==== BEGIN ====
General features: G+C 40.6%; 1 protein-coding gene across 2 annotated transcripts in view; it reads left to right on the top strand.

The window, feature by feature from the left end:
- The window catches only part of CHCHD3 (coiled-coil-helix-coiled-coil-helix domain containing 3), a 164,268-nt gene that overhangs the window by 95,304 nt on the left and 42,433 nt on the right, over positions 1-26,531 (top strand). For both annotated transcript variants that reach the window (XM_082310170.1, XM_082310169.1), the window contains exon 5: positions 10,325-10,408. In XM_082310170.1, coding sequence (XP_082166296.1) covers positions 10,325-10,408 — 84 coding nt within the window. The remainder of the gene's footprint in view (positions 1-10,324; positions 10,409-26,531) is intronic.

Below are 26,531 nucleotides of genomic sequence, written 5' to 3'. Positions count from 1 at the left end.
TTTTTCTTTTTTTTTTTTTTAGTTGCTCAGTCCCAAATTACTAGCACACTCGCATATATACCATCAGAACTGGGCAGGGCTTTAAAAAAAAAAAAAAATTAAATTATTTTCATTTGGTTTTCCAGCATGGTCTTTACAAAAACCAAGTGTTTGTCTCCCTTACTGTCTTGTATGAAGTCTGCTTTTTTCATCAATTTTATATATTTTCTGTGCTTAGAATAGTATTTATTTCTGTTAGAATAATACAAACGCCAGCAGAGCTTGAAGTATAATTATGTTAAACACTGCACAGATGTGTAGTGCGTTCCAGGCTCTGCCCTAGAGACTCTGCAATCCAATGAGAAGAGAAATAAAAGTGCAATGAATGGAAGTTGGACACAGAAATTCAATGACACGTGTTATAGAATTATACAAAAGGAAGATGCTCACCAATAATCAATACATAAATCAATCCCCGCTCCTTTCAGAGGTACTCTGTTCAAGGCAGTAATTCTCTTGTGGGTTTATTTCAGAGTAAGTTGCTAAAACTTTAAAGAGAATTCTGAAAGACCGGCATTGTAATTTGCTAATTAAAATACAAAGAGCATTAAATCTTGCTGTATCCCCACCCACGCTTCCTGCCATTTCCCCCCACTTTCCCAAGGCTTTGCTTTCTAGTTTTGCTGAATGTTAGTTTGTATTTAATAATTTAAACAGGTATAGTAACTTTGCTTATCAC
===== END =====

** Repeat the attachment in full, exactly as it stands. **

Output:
General features: G+C 40.6%; 1 protein-coding gene across 2 annotated transcripts in view; it reads left to right on the top strand.

The window, feature by feature from the left end:
- The window catches only part of CHCHD3 (coiled-coil-helix-coiled-coil-helix domain containing 3), a 164,268-nt gene that overhangs the window by 95,304 nt on the left and 42,433 nt on the right, over positions 1-26,531 (top strand). For both annotated transcript variants that reach the window (XM_082310170.1, XM_082310169.1), the window contains exon 5: positions 10,325-10,408. In XM_082310170.1, coding sequence (XP_082166296.1) covers positions 10,325-10,408 — 84 coding nt within the window. The remainder of the gene's footprint in view (positions 1-10,324; positions 10,409-26,531) is intronic.

Below are 26,531 nucleotides of genomic sequence, written 5' to 3'. Positions count from 1 at the left end.
TTTTTCTTTTTTTTTTTTTTAGTTGCTCAGTCCCAAATTACTAGCACACTCGCATATATACCATCAGAACTGGGCAGGGCTTTAAAAAAAAAAAAAAATTAAATTATTTTCATTTGGTTTTCCAGCATGGTCTTTACAAAAACCAAGTGTTTGTCTCCCTTACTGTCTTGTATGAAGTCTGCTTTTTTCATCAATTTTATATATTTTCTGTGCTTAGAATAGTATTTATTTCTGTTAGAATAATACAAACGCCAGCAGAGCTTGAAGTATAATTATGTTAAACACTGCACAGATGTGTAGTGCGTTCCAGGCTCTGCCCTAGAGACTCTGCAATCCAATGAGAAGAGAAATAAAAGTGCAATGAATGGAAGTTGGACACAGAAATTCAATGACACGTGTTATAGAATTATACAAAAGGAAGATGCTCACCAATAATCAATACATAAATCAATCCCCGCTCCTTTCAGAGGTACTCTGTTCAAGGCAGTAATTCTCTTGTGGGTTTATTTCAGAGTAAGTTGCTAAAACTTTAAAGAGAATTCTGAAAGACCGGCATTGTAATTTGCTAATTAAAATACAAAGAGCATTAAATCTTGCTGTATCCCCACCCACGCTTCCTGCCATTTCCCCCCACTTTCCCAAGGCTTTGCTTTCTAGTTTTGCTGAATGTTAGTTTGTATTTAATAATTTAAACAGGTATAGTAACTTTGCTTATCAC